A few hundred birds continue to winter in Azerbaijan on the western shore of the Caspian Sea (and perhaps inland), and are also regularly recorded on passage in Hungary, particularly at the Hortobàgy. It has been speculated that there are unknown staging or wintering sites elsewhere around the Caspian Sea, in Iran, Iraq, Turkmenistan, or Uzbekistan, or elsewhere in central Asia and the Middle East, but there is no firm evidence for this at present. Individual birds are frequently seen in many countries in Northwest Europe, but these are vagrant birds outside the species’ normal range and some are possibly escapes.


The first large estimate of the Red-breasted Goose population is 60,000 birds, made in 1956, when the population was centred on the Caspian region. Between this initial estimate and 1967, the population was believed to vary between 50,000 and 60,000 individuals. Between 1969 and 1990, the maximum number recorded in the non-breeding areas was 25,907. Whilst a population decline is suspected to have occurred, it is impossible to confirm or quantify since counts clearly underestimated the true totals, partly as a result of a lack of adequate surveys in the newly established wintering areas. The more comprehensive coverage subsequently enables a confident estimate of 90,000 individuals at the end of the 1990s: 88,000 were counted in Kazakhstan in autumn 1996; and 88,425 were recorded during a survey of the main wintering areas in 2000. This is thought to represent an increase in population size since the 1970s.

Temporal changes in the number of Red-breasted Geese are difficult to determine with confidence, as a result of the practical limitations involved in undertaking comprehensive surveys. Although count data from the wintering range are available from several years throughout the mid 1950s to late 1980s, most figures are clearly unrepresentative. Efforts to undertake co-ordinated surveys began in the early 1990s, and continue to the present day, particularly in Bulgaria, Romania and Ukraine during winter. However census efforts in Kazakhstan and Kalmykia region of Russia during autumn migration period have improved and intensified in recent years.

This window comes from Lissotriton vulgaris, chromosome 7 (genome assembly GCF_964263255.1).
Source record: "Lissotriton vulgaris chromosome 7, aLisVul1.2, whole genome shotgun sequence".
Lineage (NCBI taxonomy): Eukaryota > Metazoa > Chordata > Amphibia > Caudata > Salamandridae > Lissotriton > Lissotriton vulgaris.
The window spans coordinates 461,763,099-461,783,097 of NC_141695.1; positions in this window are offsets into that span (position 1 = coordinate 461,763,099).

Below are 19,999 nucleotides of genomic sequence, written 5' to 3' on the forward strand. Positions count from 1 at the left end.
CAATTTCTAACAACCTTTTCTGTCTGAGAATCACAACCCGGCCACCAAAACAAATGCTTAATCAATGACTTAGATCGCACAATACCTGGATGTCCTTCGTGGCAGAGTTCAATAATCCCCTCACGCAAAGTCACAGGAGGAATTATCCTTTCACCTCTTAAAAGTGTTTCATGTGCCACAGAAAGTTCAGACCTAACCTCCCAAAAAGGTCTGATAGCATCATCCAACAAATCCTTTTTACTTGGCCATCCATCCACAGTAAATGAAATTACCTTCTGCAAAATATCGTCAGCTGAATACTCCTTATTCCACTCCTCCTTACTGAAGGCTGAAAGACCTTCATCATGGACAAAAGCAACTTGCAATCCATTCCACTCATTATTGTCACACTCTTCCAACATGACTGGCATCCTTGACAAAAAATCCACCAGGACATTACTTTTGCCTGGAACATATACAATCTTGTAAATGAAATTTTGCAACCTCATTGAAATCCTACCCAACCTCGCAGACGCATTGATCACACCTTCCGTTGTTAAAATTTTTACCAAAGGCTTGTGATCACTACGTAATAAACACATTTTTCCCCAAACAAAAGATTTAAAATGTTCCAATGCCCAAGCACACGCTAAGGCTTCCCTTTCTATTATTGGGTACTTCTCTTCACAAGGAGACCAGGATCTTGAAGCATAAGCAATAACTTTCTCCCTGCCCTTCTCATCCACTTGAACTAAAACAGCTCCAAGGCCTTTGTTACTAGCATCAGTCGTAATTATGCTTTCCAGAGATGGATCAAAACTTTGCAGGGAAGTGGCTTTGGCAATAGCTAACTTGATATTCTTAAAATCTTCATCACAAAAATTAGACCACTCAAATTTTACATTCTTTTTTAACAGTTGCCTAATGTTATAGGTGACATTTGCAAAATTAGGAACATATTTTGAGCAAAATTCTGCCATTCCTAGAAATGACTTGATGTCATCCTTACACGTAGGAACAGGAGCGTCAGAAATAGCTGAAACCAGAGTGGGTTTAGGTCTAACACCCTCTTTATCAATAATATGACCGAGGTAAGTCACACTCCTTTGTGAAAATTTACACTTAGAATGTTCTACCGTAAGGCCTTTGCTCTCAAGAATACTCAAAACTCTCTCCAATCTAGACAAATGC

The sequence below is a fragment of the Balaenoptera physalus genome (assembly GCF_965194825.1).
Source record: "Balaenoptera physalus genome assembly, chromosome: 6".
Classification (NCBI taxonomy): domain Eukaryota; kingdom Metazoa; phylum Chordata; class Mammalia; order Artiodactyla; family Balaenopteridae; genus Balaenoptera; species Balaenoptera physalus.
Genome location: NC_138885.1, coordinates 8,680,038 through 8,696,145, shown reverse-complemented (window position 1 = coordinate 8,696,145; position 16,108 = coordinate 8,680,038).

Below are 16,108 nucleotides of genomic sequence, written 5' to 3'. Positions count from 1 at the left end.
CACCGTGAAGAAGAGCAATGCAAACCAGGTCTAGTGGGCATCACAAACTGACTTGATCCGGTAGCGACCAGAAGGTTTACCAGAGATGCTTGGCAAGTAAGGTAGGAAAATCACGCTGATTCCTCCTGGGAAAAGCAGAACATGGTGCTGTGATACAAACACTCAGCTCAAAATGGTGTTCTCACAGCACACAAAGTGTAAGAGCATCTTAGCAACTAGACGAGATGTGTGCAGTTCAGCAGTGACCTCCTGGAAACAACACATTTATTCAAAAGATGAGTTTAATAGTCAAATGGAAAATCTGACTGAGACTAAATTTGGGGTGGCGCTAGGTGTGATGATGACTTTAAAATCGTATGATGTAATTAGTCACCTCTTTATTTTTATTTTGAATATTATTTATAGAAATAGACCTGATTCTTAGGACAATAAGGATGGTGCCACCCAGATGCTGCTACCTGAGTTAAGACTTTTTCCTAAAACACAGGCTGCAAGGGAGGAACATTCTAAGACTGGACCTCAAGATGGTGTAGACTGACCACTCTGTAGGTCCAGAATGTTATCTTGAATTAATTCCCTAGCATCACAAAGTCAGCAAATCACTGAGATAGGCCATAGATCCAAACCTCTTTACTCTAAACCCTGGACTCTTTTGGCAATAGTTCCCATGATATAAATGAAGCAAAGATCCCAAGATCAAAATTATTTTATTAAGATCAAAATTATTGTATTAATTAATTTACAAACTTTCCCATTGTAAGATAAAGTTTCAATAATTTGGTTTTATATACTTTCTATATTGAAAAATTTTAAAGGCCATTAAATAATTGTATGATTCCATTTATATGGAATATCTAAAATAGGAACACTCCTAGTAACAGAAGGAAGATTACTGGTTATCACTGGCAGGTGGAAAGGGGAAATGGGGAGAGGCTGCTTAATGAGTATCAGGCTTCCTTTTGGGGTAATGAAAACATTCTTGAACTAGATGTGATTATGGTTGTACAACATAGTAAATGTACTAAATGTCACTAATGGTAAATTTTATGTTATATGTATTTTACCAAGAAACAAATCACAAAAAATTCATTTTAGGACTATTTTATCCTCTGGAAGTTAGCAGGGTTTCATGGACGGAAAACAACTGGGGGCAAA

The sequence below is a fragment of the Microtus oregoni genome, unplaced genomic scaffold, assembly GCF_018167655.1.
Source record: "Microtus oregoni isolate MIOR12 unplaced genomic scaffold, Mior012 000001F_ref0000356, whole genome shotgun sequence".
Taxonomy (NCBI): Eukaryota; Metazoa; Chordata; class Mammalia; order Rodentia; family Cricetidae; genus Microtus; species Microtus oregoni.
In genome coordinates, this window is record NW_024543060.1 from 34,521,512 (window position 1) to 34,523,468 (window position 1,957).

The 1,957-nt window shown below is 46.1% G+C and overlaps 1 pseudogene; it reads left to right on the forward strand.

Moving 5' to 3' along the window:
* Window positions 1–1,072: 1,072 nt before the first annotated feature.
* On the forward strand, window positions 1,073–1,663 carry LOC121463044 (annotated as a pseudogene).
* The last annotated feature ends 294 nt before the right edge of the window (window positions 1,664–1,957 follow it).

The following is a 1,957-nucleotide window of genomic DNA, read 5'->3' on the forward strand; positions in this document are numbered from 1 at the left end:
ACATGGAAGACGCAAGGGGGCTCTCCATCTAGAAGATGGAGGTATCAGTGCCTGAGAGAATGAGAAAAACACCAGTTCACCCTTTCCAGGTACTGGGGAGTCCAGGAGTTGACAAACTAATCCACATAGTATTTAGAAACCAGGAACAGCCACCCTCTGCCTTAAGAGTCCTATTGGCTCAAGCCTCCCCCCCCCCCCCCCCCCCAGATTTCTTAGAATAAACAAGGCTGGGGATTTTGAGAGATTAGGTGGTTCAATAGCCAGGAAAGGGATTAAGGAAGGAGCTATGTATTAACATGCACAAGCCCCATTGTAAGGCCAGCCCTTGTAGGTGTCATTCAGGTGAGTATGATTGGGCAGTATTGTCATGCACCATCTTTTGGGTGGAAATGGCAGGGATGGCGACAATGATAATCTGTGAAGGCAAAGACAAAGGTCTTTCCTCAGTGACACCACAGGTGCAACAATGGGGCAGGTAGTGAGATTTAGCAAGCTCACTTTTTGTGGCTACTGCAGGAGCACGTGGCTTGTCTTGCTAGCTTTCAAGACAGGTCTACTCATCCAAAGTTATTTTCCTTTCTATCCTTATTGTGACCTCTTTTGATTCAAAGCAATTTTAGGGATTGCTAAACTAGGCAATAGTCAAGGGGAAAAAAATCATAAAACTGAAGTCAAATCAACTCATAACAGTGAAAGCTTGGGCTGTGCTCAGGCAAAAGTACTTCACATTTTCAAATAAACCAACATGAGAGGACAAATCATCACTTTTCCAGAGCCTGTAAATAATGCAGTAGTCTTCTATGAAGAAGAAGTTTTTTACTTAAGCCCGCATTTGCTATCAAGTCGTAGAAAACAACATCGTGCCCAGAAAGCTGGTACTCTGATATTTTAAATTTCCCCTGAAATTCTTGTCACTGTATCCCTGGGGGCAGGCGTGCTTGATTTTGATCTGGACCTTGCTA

Counted totals declined dramatically after 2000 (eg to just 23,000 in 2001/02). Whilst these, and subsequent counts, provide strong evidence for a large decrease following 2000, it is unlikely that the decline was as severe as the numbers suggest and these dramatic figures may be in part due to surveying effort. In mild winters, some birds remain farther east in the flyway, where surveys are less comprehensive. Large numbers have been recorded at Manych-Gudilo, Russia, during ad hoc surveys in recent winters, and it is suspected that other birds may winter at as yet unknown sites. In subsequent years higher numbers were reported during spring and  autmn migration. Total counts of 40,800 in spring 2008 (primarily as a result of a large count in Kalmykia) and 44,300 the following winter lend further weight to the suggestion that counts in the mid 2000s were incomplete because birds wintered away from the traditionally surveyed sites. Further higher counts were reported in subsequent years on passage in Kazakhstan, but those were not corroborated by winter monitoring serveys. The highest total count from wintering grounds came in January 2013 during IWC count when around 56,000 birds were counted in Bulgaria, Romania and Ukraine. This is believed to be around the current population of the species. However despite the possible poor coverage of the counts in the early 2000 the numbers clearly suggest a decline in the Red-breasted Goose population of magnitude of at least 50-60% taking into account a population figure of 90,000 birds in the late 1990s.



1. Changes to the agricultural regime in the wintering areas

In the wintering areas, Red-breasted Geese feed primarily on arable crops and agricultural grasslands. In particular, they favour the shoots or early growth of winter wheat and spilt grain. This is currently the main crop regimes around key roost sites in Bulgaria, Romania and Ukraine, but there has been an increase in the extent of other crops, such as biofuels, grapes, vegetables and sunflowers, which are unsuitable for geese. A change in the agricultural regime, from wheat to cotton, and hunting are believed to have been the primary reasons for the shift in winter distribution from the Caspian to the Black Sea. The switch from arable to other crops is likely to increase, driven by predicted climate change and consequent changes in agricultural policy, and by the financial rewards from ‘cash crops’, particularly in Bulgaria and Romania following their accession to the EU. Crop damage concerns by farmers also causes tension in wintering areas.

2. Abandonment of grazing in staging/wintering areas